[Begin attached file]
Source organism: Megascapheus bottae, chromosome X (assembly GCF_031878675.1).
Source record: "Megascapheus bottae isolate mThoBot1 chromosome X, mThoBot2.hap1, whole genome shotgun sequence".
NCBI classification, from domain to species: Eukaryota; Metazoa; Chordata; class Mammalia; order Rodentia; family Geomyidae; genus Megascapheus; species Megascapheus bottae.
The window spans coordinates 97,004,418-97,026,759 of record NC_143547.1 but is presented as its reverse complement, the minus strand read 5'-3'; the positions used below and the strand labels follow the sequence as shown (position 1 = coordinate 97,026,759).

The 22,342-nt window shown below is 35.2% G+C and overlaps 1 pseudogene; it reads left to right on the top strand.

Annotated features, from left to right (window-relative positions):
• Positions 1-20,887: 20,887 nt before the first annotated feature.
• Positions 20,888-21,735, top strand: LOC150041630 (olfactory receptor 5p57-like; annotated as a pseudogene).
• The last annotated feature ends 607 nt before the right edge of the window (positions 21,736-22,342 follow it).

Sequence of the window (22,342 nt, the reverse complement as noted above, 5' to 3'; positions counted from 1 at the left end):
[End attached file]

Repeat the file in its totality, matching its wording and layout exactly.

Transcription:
Source organism: Megascapheus bottae, chromosome X (assembly GCF_031878675.1).
Source record: "Megascapheus bottae isolate mThoBot1 chromosome X, mThoBot2.hap1, whole genome shotgun sequence".
NCBI classification, from domain to species: Eukaryota; Metazoa; Chordata; class Mammalia; order Rodentia; family Geomyidae; genus Megascapheus; species Megascapheus bottae.
The window spans coordinates 97,004,418-97,026,759 of record NC_143547.1 but is presented as its reverse complement, the minus strand read 5'-3'; the positions used below and the strand labels follow the sequence as shown (position 1 = coordinate 97,026,759).

The 22,342-nt window shown below is 35.2% G+C and overlaps 1 pseudogene; it reads left to right on the top strand.

Annotated features, from left to right (window-relative positions):
• Positions 1-20,887: 20,887 nt before the first annotated feature.
• Positions 20,888-21,735, top strand: LOC150041630 (olfactory receptor 5p57-like; annotated as a pseudogene).
• The last annotated feature ends 607 nt before the right edge of the window (positions 21,736-22,342 follow it).

Sequence of the window (22,342 nt, the reverse complement as noted above, 5' to 3'; positions counted from 1 at the left end):